Genre: Action and Adventure
Director: Renny Harlin
Cast: Kellan Lutz, Scott Adkins, Liam McIntyre, Gaia Weiss
Release Date: January 10th, 2014
Early on in the new feature The Legend of Hercules, price
the naïve Queen Alcmene (Roxanne McKee) that the man she married is no longer the hero he once was. Living in ancient Greece where kingdoms were often handed to the victor of the most recent battle, malady
her husband King Amphitryon (Scott Adkins) has reached the apogee of power but brutally wants more and is willing to conquer— or kill— anyone or any people he believes threatens his quest for dominance. Alcmene, in all her righteousness, pleads to the gods for help and is eventually impregnated (in a bizarre scene of winds and bed linings) by the god Zeus. Her child— set to be named Hercules— is to bring peace to Greece when he gets older.
Hercules (Kellan Lutz) grows up to become a well-built but incredibly boring soldier and Lutz, known as Emmett Cullen for fans of the Twilight series, offers little in bringing the character to life. Hercules eventually falls in love with the equally uncharismatic Hebe (Gaia Weiss) but the king, who knows that he didn’t father Hercules, sends the main character off to battle while presenting Iphicles (Liam Garrigan), the King’s real son and heir to the throne, as Hebe’s husband-to-be.
The relationship between the two brothers could have served as one of the feature’s highlights as it does in the Thor films with the psychotic charisma of Loki matching wits with his even-keeled and masculine brother, Thor. Instead, the lifeless lead character here is matched with an equally-lifeless brother, who spouts like a child and acts like a fool. The fraternal relationship here is so mundane and unbelievable that it’s hard to believe that these two characters even know one another, let alone are siblings.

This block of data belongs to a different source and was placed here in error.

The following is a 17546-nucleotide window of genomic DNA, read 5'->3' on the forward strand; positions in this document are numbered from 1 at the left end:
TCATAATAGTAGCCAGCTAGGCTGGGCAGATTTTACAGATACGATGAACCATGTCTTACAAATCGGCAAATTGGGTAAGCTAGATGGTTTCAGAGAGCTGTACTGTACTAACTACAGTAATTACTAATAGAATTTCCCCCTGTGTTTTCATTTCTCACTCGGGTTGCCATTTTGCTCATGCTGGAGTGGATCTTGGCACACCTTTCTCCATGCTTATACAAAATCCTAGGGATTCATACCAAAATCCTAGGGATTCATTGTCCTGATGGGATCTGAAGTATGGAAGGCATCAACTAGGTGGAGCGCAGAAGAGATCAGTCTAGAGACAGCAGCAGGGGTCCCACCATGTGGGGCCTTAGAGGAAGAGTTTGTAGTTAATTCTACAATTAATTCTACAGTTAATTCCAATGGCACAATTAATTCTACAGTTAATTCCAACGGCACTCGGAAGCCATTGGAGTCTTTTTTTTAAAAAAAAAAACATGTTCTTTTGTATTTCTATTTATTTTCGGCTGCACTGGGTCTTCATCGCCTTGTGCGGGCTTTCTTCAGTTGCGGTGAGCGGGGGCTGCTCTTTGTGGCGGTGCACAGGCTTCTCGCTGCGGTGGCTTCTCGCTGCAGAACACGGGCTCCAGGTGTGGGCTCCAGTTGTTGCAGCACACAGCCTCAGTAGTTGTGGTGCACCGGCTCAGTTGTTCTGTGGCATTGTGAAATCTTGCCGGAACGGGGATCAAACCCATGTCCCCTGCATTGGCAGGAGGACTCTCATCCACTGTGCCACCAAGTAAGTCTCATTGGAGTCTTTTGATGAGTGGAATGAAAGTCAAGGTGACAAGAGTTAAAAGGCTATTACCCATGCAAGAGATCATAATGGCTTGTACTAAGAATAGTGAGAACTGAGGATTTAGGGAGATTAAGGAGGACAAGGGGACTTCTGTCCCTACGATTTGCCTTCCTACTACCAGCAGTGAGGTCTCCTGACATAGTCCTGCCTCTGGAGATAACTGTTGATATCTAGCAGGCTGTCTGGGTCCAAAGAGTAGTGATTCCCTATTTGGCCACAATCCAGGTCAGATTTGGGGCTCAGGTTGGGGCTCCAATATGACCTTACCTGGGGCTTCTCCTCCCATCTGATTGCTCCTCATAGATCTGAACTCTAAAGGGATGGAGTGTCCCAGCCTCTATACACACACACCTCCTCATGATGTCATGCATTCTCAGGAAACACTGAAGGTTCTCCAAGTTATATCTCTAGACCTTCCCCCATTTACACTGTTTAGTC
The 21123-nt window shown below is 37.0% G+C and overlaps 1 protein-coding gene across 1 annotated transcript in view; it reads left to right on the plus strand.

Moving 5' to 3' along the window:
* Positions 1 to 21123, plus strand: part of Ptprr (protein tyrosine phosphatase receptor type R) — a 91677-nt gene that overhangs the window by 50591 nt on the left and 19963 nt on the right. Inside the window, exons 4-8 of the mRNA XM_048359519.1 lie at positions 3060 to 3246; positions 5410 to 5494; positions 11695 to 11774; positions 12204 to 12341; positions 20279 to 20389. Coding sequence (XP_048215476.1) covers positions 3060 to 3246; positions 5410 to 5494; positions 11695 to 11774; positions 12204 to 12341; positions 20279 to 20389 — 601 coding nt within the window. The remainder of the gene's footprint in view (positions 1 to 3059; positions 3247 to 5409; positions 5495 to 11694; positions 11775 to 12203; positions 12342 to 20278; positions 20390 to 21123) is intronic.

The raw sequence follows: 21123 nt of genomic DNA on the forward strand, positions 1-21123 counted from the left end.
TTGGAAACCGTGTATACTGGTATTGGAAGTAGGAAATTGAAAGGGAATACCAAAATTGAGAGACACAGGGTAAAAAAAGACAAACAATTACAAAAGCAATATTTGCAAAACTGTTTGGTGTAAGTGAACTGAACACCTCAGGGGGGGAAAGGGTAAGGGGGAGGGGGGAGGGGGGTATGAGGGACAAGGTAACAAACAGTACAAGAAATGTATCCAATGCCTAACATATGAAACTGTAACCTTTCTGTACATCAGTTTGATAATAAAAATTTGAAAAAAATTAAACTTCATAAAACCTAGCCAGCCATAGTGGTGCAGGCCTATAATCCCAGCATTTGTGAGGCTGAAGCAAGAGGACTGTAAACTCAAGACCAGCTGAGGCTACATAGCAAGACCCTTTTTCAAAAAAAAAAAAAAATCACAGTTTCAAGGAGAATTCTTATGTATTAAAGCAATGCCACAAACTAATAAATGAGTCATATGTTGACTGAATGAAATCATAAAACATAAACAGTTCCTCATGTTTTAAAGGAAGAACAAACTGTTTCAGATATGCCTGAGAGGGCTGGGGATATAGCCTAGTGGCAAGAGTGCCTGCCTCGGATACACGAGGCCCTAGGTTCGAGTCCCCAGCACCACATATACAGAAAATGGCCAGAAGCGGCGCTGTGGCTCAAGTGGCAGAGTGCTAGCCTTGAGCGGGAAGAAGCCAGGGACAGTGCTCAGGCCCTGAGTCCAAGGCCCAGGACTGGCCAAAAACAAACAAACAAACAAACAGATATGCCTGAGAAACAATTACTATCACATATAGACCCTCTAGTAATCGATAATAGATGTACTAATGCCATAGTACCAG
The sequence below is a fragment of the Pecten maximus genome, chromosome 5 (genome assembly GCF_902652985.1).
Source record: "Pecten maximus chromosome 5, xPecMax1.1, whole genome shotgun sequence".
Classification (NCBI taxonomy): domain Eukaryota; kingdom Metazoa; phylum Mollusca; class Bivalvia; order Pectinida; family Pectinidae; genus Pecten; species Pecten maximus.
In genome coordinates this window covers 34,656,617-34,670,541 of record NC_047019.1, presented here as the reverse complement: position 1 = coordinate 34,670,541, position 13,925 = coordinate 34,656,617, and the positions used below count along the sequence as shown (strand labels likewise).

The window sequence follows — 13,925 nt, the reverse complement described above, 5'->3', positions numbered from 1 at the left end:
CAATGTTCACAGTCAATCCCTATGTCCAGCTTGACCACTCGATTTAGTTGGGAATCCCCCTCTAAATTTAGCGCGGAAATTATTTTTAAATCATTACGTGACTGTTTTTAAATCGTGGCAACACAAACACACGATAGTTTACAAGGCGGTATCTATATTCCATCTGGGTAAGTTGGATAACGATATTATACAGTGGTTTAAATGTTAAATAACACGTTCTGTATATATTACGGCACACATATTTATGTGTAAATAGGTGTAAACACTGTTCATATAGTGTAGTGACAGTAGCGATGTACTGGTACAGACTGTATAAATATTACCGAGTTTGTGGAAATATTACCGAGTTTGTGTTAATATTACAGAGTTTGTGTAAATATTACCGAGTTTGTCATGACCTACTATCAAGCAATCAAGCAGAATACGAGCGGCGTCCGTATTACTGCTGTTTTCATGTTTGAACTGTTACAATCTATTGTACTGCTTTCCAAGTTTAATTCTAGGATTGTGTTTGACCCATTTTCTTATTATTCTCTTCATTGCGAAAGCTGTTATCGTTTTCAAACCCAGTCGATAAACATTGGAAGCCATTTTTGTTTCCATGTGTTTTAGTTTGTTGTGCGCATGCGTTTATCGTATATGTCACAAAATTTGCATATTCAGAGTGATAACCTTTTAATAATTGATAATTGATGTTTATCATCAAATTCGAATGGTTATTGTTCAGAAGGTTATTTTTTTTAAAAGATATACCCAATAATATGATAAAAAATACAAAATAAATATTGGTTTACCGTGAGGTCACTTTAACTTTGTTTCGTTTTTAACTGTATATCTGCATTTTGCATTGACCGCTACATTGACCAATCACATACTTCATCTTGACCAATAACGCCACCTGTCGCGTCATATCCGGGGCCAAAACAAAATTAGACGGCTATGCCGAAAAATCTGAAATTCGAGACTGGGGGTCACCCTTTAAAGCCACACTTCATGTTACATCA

Aside from that, the lazy plot doesn’t do the actors any favors. The writing credit for the feature is given to Daniel Giat, Renny Harlin, Sean Hood and Giulio Steve— but all of the plot twists are so predictable— Hercules is feared dead but is really alive!— that it’s hard to find anything here that would surprise viewers. In this drama, we simply have archetypes battling it out for power.
The repentant queen. The antagonistic king. The lowly brother. The strong hero. Nothing that we haven’t seen before but now in slow motion! In the absence of a compelling plot, director Renny Harlin (Deep Blue Sea) packs the pre-packaged plot with slo-mos, featuring Hercules battling in slower motion than you thought possible. The audience inevitably knows that the hero is going to win most— if not all— of the battles so it feels like these scenes are supposed to show the audience how cool the action scenes are. They aren’t cool or compelling.
At ninety-nine minutes, The Legend of Hercules is watchable enough, especially when Liam McIntyre is onscreen as Sotiris, Hercules’ honorable ally. But it’s not a movie you watch for the entertainment of it. It’s one you watch hoping that it gets better but it never does.
This Legend of Hercules could have been better titled The Letdown of Hercules or better yet The Lesson of Hercules, which would inevitably be that your money is better spent elsewhere.
Review by: John Hanlon